Tucker Weathers, Colleen Hampton Weathers, Lisa and Bob

Tucker Weathers, Colleen Hampton Weathers, Lisa and Bob

– Robert Stephenson and Lisa Byrnes

The Musical Journey, Pt.21

 

Back in Vienna

Opera on the Square

Opera on the Square

If you are on a “musical journey” in Vienna, it’s hard to do it all; however, a priority for us was to see Wagner’s “Ring of the Nibelung”. This cycle of four epic operas was first presented at the Bayreuth Festival 99 years ago and changed music as we knew it. We tried to procure tickets for all four performances come rain or shine. Two of them were free, but our seats were outside of the opera house! Being on the wait list gave us another European experience when no seats were available inside. We saw “Das Rheingold” and “Die Walküre” on the plaza in front of a huge screen. As with the HD performances from the Metropolitan Opera, these performances featured different camera angles and interviews from the cast and conductor (Simon Rattle). The graphics made the opening scene of “Das Rheingold” look like the characters were under water. The voices were powerful, and the orchestra was excellent. Seeing a Wagner opera is like watching a long story. You begin to notice that there are few, if any, cadences. Seeing it outdoors means that the story can be accompanied by the sounds of the city. Honking horns, sirens, whirling helicopters, chanting gangs and horses clopping down on the cobblestone streets was the “norm”. The audience outside is much more transient. Sitting for two and a half hours straight can be a challenge, but more so when it rains, which was our experience when watching “Das Rheingold”. Fortunately, we brought our foul weather gear. Thanks, Weather App! “Die Walküre” is more than four and a half hours long but comes with two intermissions. On the second break, we left to get something to drink and returned to see our seats occupied. We stood until an opening presented itself and sat for the remainder of the opera. Two hundred or so fans around us joined those inside to applaud the production.

Strauss Waltzes at the Kursalon

Strauss Waltzes at the Kursalon

We also wanted to experience the “Viennese” waltz while in town, so we attended a concert of Strauss waltzes in the touristy Kursalon where Strauss conducted during the 19th century. When you say the name Strauss in Vienna, one thinks of a family dynasty that spanned decades. The “Waltz King” (Johann II) was the son and brother of famous composers and is the one that packs in the crowds on a daily basis. Personable Viennese gentlemen in period costumes stroll the streets selling tickets to as many as six different nightly concerts featuring the music of Strauss, Lehar, Mozart, Von Suppé, etc. The one we attended was sold out, and there was a second small orchestra (also playing waltzes) two floors below us that played to a full house as well. The show was entertaining, and I kept thinking that this might be a good city to be a freelance musician if you like Strauss.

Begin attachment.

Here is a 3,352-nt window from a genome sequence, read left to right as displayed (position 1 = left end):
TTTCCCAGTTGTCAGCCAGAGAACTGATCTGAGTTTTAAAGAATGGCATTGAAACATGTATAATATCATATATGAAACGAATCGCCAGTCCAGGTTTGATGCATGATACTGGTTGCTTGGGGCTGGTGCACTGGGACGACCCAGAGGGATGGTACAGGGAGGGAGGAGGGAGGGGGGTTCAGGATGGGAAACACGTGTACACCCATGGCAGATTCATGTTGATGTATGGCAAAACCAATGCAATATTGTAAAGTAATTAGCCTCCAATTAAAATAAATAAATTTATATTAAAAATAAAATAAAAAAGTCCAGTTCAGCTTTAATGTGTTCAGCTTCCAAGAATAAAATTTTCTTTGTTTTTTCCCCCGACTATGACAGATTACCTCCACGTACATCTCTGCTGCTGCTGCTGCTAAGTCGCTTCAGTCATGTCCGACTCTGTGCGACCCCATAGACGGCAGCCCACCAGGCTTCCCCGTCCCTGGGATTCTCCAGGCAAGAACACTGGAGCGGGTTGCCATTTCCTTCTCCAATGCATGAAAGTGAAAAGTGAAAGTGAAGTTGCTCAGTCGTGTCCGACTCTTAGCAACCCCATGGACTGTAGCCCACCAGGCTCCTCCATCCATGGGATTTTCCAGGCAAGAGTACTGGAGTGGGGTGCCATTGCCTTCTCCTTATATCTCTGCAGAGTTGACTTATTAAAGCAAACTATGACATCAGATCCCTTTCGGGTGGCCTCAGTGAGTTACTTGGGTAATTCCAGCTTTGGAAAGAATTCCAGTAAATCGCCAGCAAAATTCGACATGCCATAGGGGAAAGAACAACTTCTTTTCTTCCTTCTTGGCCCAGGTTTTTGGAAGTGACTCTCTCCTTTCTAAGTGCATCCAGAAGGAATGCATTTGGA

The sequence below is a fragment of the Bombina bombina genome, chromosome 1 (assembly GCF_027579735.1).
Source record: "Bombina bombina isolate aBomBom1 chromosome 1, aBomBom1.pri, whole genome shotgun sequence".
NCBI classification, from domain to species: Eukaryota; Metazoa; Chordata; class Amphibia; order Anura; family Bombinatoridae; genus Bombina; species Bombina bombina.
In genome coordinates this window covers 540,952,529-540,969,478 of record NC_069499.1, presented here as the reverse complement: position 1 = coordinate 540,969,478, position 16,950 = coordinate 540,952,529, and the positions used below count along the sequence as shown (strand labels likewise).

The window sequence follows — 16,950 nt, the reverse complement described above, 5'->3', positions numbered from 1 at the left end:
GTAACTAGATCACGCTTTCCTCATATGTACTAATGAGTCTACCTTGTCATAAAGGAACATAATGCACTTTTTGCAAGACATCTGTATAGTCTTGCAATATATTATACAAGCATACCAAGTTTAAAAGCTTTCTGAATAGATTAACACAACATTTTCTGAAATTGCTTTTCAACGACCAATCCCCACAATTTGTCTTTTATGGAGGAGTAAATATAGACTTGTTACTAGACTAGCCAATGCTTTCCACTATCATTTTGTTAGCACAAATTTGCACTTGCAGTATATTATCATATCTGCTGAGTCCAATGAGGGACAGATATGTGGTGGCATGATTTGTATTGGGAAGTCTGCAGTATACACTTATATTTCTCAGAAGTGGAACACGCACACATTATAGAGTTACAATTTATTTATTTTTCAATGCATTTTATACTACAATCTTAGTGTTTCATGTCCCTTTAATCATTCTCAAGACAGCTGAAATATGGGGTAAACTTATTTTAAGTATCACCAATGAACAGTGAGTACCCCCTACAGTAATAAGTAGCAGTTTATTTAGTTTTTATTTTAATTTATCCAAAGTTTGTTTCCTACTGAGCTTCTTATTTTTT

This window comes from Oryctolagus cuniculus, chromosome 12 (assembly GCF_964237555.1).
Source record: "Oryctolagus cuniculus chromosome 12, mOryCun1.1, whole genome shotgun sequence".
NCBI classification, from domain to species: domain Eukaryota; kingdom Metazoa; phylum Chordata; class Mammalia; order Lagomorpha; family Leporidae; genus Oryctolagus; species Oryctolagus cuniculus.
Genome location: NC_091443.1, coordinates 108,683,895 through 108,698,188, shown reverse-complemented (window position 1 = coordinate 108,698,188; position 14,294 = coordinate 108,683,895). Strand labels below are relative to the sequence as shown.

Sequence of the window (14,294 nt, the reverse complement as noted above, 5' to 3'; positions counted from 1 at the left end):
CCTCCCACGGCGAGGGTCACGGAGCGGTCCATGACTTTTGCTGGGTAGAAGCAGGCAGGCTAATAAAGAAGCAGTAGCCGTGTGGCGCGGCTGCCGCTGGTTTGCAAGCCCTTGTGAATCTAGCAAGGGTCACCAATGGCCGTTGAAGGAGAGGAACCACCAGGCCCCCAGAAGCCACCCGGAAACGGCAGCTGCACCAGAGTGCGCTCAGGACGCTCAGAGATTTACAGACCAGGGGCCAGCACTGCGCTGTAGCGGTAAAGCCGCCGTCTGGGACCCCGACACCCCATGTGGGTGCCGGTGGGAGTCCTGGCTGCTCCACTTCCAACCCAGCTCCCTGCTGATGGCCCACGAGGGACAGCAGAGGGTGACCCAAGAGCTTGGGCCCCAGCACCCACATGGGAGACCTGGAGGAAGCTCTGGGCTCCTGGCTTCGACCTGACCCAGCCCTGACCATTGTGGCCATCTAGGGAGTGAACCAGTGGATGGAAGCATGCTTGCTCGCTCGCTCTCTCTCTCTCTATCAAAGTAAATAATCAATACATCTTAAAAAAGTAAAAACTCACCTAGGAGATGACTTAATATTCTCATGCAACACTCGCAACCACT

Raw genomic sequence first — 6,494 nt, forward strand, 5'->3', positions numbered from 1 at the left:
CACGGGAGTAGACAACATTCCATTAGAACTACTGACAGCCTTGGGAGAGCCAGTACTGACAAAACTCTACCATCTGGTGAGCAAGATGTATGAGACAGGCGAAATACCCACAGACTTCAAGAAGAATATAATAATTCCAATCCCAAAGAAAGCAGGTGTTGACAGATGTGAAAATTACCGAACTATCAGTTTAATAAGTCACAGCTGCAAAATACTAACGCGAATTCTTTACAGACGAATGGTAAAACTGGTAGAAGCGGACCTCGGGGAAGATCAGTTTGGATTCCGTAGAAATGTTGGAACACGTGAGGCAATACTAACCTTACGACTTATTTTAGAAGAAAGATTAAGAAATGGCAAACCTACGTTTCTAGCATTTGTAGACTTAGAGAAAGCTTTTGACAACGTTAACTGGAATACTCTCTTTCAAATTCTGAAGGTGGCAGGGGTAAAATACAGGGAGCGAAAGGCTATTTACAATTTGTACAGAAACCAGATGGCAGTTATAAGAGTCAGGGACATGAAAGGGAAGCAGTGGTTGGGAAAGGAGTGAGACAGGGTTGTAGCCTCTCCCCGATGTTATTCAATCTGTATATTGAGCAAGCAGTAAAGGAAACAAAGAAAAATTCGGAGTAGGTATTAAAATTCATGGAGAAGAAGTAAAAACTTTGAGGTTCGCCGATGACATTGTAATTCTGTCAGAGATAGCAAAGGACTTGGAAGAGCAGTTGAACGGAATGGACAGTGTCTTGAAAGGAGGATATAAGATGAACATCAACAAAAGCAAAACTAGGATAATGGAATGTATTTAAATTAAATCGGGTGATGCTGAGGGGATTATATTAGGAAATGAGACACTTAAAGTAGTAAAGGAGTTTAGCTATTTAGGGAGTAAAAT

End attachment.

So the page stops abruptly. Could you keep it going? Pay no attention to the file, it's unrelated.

We enjoyed a wonderful performance of Rossini’s opera “La Cenerentola”. It was set in 1950’s Italy and starred Serena Malfi in the title role with some great sets and costumes. After hearing such wonderful music, it seemed sad to think that Rossini spent so much of his life NOT composing. His love of food and entertaining was legendary.

Beethoven Memorial

Beethoven Memorial

Statues, streets, cafes and bakeries honor the many composers who called Vienna their home. We enjoyed seeing the apartments of Mozart and Beethoven, having cake and coffee at the Mozart Cafe, snapping pictures next to memorial statues of Schubert, Mahler, Brahms and more and hearing their music. It was often played in stores and restaurants.

We made a trip to the Esterhazy Palace where Haydn worked for more than forty years! His home was modest, but the palace was not. Our tour of the palace made it possible to see the beautiful concert hall where many of “Papa” Haydn’s 104 symphonies were first performed. We often imagined being able to travel back in time to hear such concerts.

Esterhazy Palace

Esterhazy Palace

One of the more interesting concerts of our sabbatical was hearing the Vienna Philharmonic conducted by Simon Rattle where the second half of the performance consisted of eleven movements from different Haydn symphonies. The variety of musical personality and inventiveness was really amazing and highlighted why I love hearing Haydn’s music. The orchestra played so beautifully, especially in the slower movements. There is pride in their music-making and the “Viennese” sound. This sound is reflected in the carryover of musical instruments, most notably the oboe. Often when I hear an oboist from Vienna, my first reaction is that the tone quality is like the English Horn but with higher notes. The instruments themselves are more creatively designed than French oboes. They have bulbous curves and keys which make me ask, “What does this do?” Still, beautiful phrasing is beautiful phrasing.